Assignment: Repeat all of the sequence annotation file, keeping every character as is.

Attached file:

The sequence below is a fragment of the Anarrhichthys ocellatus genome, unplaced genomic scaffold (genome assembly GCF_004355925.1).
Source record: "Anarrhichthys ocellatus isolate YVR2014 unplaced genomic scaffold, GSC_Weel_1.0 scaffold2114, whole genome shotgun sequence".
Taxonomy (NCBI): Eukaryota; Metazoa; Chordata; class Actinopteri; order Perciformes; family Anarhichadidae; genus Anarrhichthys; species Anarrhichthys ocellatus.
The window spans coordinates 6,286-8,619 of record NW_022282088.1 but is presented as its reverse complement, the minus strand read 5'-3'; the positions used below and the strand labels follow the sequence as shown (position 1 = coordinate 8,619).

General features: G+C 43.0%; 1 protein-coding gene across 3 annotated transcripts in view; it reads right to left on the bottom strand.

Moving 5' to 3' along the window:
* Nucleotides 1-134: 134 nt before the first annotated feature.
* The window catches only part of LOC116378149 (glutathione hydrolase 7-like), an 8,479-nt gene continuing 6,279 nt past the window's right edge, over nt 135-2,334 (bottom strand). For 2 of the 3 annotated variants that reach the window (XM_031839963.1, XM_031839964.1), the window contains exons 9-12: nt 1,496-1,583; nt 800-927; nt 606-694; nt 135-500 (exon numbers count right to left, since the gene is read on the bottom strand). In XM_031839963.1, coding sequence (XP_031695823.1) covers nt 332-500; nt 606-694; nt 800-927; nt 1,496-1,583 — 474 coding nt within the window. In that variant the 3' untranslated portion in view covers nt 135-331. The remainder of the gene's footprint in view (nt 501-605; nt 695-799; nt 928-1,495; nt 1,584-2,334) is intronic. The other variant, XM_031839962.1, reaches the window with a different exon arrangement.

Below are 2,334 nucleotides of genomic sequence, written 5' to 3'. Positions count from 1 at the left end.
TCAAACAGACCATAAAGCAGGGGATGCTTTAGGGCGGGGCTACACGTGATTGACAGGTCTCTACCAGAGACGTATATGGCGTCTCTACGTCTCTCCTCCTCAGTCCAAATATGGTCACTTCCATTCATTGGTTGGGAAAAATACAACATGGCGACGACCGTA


The sequence below is a fragment of the Anarrhichthys ocellatus genome, unplaced genomic scaffold (genome assembly GCF_004355925.1).
Source record: "Anarrhichthys ocellatus isolate YVR2014 unplaced genomic scaffold, GSC_Weel_1.0 scaffold2114, whole genome shotgun sequence".
Taxonomy (NCBI): Eukaryota; Metazoa; Chordata; class Actinopteri; order Perciformes; family Anarhichadidae; genus Anarrhichthys; species Anarrhichthys ocellatus.
The window spans coordinates 6,286-8,619 of record NW_022282088.1 but is presented as its reverse complement, the minus strand read 5'-3'; the positions used below and the strand labels follow the sequence as shown (position 1 = coordinate 8,619).

General features: G+C 43.0%; 1 protein-coding gene across 3 annotated transcripts in view; it reads right to left on the bottom strand.

Moving 5' to 3' along the window:
* Nucleotides 1-134: 134 nt before the first annotated feature.
* The window catches only part of LOC116378149 (glutathione hydrolase 7-like), an 8,479-nt gene continuing 6,279 nt past the window's right edge, over nt 135-2,334 (bottom strand). For 2 of the 3 annotated variants that reach the window (XM_031839963.1, XM_031839964.1), the window contains exons 9-12: nt 1,496-1,583; nt 800-927; nt 606-694; nt 135-500 (exon numbers count right to left, since the gene is read on the bottom strand). In XM_031839963.1, coding sequence (XP_031695823.1) covers nt 332-500; nt 606-694; nt 800-927; nt 1,496-1,583 — 474 coding nt within the window. In that variant the 3' untranslated portion in view covers nt 135-331. The remainder of the gene's footprint in view (nt 501-605; nt 695-799; nt 928-1,495; nt 1,584-2,334) is intronic. The other variant, XM_031839962.1, reaches the window with a different exon arrangement.

Below are 2,334 nucleotides of genomic sequence, written 5' to 3'. Positions count from 1 at the left end.
TCAAACAGACCATAAAGCAGGGGATGCTTTAGGGCGGGGCTACACGTGATTGACAGGTCTCTACCAGAGACGTATATGGCGTCTCTACGTCTCTCCTCCTCAGTCCAAATATGGTCACTTCCATTCATTGGTTGGGAAAAATACAACATGGCGACGACCGTA